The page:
The ELF is a factoring of all the functions that are required in the context of elearning as discussed above.

These functions are displayed in a set of boxes in three main layers, but they could equally be displayed in a list or in some other way. The bottom layer - Common Services - shows those functions which are common to many systems, the middle layer - Application Services - show those which are specific to a domain (in this case e-learning, but there are others such as research), and the top layer shows User Agents which provide the interface which allows the user to access these services.

Below is a diagram showing these services and the layers they belong to. This set of boxes comes from an earlier paper A Technical Framework to Support e-Learning [3] but if you look at the ELF site you will see this has grown to include many more!


Whilst some of the terms used for these services may seem rather technical or arcane, a more careful look should make them clearer - I've picked out a sample below of the less technical descriptions of these services from the e-Learning Framework Summary [4]. It is likely that these services will match some of those you would have identified as functions performed by your VLE, and other tools you want to use, if you had conducted the exercise described earlier.

A sample of Application Service descriptions -

Activity Management Supports the management of learning activities.

Course Management Supports management of courses, modules and other units of learning

Resource List Supports the creation, access and management of reading lists and other lists of resources.

Assessment Supports the use of automated assessments.

Grading Supports submitting grades against courses, modules, and other units of learning.

ePortfolio Supports the management of artefacts created by learners, such as essays and projects.

Learning Flow Supports the management and use of complex learning scenarios.

Activity Author Supports the process of creating learning activities.


A sample of Common Service descriptions (I've picked some of the less technical sounding ones!) -

Messaging Allows broadcast of messages to users and groups using appropriate communication technology.

Authentication Allows the identity of agents to be established.

Authorisation Supports the management of access to resources by agents.

the following appear in a later version of ELF -

E-mail management Support for email management (as provided by IMAP, POP and SMTP)

Scheduling Supports the management of allocation of resources against time, such as rooms, people and equipment.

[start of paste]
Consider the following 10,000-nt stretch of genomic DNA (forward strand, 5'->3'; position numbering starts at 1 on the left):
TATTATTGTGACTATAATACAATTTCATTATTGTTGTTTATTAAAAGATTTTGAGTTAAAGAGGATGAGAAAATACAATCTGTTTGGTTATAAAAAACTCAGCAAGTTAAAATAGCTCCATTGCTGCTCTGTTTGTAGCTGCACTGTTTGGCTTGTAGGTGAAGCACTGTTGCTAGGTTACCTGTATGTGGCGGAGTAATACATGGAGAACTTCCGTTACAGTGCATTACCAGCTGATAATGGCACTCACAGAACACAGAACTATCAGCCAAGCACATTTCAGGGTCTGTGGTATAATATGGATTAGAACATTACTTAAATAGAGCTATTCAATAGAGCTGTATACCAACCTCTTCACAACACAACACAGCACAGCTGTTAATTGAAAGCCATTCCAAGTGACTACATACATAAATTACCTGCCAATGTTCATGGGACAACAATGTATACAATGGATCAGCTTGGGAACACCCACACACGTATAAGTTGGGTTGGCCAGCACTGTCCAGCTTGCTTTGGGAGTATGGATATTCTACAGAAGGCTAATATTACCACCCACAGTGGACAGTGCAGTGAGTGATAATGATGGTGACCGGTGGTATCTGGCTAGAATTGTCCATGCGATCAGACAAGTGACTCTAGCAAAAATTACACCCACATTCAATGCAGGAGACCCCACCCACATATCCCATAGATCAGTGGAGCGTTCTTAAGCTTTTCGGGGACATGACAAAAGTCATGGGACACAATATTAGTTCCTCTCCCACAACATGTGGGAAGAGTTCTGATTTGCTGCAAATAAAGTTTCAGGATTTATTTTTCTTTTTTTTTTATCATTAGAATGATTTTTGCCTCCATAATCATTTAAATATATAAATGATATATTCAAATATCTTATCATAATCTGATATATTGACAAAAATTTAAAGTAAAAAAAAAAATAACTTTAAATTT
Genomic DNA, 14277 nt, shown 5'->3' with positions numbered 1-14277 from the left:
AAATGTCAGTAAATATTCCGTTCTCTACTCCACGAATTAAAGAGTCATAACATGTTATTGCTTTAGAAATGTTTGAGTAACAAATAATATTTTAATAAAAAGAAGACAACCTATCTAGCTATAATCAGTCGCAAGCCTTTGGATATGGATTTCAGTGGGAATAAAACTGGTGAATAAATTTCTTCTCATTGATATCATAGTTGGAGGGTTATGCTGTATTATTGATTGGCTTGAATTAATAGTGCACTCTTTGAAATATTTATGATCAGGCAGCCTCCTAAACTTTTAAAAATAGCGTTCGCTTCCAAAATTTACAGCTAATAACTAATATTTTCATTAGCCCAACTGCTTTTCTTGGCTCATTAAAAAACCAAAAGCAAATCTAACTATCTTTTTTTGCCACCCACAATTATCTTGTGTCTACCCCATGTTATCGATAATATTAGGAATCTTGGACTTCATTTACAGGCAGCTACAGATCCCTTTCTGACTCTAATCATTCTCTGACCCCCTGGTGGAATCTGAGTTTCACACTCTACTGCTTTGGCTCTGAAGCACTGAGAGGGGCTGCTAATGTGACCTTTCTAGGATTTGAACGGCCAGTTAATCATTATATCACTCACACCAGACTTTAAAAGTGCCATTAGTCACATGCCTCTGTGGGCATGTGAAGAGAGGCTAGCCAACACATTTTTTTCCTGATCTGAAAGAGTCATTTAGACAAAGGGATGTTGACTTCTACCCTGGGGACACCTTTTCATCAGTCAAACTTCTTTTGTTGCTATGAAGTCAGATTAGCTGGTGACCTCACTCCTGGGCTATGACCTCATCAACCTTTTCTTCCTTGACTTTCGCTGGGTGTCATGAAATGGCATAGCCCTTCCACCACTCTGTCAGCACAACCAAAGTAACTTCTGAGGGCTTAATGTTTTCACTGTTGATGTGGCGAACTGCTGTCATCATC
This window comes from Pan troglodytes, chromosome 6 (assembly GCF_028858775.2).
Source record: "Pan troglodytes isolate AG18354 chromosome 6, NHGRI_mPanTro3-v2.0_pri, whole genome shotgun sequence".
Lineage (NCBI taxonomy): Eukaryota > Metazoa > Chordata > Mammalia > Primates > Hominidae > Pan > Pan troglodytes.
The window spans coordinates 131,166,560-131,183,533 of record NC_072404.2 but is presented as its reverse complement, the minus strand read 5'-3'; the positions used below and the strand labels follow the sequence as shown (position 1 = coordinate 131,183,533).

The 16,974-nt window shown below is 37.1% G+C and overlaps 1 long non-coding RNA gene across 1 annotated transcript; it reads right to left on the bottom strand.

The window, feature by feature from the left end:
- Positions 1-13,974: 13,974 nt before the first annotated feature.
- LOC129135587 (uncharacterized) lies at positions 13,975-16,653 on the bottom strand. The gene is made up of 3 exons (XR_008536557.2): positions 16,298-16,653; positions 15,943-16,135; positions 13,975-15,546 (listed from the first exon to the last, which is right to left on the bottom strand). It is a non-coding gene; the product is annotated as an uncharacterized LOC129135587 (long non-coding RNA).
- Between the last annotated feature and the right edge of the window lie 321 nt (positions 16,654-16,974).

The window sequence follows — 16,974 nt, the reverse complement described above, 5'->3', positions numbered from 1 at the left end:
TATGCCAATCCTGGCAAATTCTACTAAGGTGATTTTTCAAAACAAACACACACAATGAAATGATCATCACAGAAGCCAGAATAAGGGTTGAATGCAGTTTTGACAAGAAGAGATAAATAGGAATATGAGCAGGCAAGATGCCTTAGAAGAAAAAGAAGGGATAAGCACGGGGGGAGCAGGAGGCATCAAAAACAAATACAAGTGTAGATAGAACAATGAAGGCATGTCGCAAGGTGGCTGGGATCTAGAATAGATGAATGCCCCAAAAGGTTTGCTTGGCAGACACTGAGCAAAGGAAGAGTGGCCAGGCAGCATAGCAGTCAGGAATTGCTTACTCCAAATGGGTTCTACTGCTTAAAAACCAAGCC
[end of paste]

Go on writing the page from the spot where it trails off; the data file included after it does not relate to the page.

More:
Content Management Supports the publishing, retrieval, description, and organisation of information resources, including their lifecycle management.

The work of the Frameworks and Tools Strand

The idea of the strand is to think of all the services that could possibly be needed, to define these carefully so that people can create them, or make them available from existing sources, then to develop the materials that would enable these services to be joined up. It should be possible for these services to be combined in all sorts of ways which means that systems can be developed that will adapt to lots of different contexts.

or - using the appropriate technical terms to say the same thing –

A framework of services will be defined, then reference models will be produced along with libraries of software and toolkits, and guidelines, to enable their integration into a wide variety of composite applications.

It is very likely that some functions that are necessary may not be covered by the list and "gap analysis" is an important part of the process. This is where working closely with those involved in the e-Learning and Pedagogy Strand of the e-Learning Programme becomes so important. Technology developers need to be able to respond to what teachers and learners actually do, and want to be able to do; but equally importantly, practitioners need to engage with what is possible, and not possible, with technology.

The Frameworks and Tools strand is producing these materials through the Technical Development and Demonstrator Projects , which involve cycles of short projects, the timescale of which should enable these to be responsive to work taking place both within the strand and in the other strands of the e-Learning Programme.

Using the ELF

At the moment we are at the factoring stage, and whilst there are projects which will be looking at the assembly stage, there is nothing yet available in the way of fully functioning systems for anyone to see, but we can begin to have ideas about the kinds of systems that can be assembled.

It should be noted that the toolkits are not intended to be complete desktop applications and as such may not be immediately useful to teachers, rather they provide some of the foundations for a new generation of teaching and learning tools [5].